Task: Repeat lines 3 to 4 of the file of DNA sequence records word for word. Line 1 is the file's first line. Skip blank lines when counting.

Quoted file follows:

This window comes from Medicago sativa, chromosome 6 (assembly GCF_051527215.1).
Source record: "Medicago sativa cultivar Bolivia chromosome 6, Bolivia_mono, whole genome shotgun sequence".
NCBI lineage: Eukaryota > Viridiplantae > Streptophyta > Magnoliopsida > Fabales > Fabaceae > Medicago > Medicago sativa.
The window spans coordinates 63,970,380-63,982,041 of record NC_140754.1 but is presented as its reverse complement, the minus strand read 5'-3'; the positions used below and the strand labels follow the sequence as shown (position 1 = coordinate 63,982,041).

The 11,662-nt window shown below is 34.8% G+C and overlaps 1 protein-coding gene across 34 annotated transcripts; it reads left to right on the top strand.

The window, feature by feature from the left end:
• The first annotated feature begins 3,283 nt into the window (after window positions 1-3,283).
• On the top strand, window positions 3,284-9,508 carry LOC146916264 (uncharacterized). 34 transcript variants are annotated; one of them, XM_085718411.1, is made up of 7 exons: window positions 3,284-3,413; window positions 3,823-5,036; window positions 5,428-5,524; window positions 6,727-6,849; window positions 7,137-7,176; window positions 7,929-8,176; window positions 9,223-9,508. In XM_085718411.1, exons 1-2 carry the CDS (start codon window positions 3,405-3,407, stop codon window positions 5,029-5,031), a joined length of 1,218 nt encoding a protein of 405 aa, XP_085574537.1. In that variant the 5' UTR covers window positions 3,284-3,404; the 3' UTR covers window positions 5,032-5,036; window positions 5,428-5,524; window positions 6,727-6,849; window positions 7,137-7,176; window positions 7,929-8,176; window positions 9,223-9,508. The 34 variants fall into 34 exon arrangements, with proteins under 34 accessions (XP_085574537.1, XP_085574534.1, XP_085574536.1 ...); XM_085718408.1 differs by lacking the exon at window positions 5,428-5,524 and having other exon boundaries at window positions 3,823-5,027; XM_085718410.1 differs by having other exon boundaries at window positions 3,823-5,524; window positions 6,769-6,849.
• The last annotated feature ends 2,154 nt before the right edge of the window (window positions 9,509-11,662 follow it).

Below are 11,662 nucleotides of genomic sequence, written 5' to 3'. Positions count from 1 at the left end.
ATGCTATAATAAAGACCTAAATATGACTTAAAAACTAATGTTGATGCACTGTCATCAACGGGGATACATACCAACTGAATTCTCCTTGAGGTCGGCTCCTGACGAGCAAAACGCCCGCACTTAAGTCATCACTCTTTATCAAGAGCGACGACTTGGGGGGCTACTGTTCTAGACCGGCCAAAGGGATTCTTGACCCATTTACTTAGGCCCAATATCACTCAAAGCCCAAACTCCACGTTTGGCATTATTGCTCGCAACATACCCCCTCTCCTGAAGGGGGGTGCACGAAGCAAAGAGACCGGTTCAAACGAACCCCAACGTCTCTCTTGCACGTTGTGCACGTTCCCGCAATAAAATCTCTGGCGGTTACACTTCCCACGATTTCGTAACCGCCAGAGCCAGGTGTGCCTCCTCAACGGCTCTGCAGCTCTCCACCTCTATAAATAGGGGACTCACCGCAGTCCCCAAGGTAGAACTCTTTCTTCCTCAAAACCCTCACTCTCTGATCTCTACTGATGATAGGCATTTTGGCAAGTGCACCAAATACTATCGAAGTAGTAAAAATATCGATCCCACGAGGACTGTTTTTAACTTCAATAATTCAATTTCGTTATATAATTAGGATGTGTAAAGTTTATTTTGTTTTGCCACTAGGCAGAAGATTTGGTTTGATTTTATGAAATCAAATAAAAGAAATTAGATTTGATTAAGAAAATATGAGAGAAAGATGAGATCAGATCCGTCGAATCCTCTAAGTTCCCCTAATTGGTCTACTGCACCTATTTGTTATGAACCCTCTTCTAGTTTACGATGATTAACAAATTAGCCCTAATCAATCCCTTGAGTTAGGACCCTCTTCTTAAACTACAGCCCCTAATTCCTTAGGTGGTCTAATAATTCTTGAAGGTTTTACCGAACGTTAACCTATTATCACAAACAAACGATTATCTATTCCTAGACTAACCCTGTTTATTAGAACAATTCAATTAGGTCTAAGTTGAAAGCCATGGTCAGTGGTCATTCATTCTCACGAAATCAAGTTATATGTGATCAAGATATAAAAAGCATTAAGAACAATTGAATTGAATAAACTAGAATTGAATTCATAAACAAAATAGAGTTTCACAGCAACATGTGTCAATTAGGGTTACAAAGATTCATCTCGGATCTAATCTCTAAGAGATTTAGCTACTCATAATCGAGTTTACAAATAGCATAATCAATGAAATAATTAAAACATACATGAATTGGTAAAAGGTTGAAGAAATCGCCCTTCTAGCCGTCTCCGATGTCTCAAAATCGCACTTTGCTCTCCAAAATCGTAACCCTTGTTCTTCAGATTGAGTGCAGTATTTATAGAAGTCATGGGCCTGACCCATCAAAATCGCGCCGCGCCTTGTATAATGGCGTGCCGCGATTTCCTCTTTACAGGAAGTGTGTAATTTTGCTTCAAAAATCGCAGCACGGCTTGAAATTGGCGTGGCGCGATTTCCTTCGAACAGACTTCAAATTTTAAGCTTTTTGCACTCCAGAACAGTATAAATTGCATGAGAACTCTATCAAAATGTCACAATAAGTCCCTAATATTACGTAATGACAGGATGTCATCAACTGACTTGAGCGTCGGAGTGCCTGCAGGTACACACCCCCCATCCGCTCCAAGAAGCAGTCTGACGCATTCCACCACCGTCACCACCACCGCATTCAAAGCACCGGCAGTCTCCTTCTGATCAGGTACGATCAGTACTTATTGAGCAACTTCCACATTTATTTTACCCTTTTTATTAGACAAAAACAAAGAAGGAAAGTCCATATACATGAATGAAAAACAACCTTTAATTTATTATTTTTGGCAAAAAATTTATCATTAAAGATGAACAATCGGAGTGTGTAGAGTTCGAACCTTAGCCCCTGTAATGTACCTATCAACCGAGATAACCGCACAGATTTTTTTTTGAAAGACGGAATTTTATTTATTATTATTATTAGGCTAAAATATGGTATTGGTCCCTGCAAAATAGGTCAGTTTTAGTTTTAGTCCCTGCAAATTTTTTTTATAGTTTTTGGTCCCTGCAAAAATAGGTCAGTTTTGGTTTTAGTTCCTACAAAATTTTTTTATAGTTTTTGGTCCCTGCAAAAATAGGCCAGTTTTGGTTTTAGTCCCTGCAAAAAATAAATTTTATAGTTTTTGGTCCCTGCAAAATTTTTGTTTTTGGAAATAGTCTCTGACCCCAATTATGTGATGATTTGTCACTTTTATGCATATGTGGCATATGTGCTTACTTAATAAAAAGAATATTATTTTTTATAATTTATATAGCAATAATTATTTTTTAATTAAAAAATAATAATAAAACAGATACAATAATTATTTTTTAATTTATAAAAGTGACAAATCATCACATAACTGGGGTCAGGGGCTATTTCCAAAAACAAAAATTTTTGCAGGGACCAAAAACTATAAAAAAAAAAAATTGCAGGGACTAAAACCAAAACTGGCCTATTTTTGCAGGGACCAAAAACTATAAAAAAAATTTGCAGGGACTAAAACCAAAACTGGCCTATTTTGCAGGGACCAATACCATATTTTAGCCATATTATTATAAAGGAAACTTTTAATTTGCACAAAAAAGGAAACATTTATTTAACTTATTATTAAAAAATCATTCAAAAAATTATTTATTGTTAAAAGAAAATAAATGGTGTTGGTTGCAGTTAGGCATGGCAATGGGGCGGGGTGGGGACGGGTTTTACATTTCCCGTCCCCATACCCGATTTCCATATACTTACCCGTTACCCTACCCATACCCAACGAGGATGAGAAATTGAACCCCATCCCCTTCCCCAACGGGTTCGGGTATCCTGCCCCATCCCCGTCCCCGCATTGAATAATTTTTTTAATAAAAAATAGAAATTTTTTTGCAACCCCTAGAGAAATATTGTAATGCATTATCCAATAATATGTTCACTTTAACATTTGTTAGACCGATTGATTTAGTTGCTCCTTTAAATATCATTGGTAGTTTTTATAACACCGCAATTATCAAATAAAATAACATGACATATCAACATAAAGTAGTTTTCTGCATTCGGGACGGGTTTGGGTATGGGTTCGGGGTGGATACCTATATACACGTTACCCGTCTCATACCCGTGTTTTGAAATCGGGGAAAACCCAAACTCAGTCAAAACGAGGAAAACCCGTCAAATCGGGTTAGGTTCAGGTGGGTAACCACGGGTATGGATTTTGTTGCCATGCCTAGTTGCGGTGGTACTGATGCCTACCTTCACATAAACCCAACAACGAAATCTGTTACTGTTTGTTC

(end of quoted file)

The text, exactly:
NCBI lineage: Eukaryota > Viridiplantae > Streptophyta > Magnoliopsida > Fabales > Fabaceae > Medicago > Medicago sativa.
The window spans coordinates 63,970,380-63,982,041 of record NC_140754.1 but is presented as its reverse complement, the minus strand read 5'-3'; the positions used below and the strand labels follow the sequence as shown (position 1 = coordinate 63,982,041).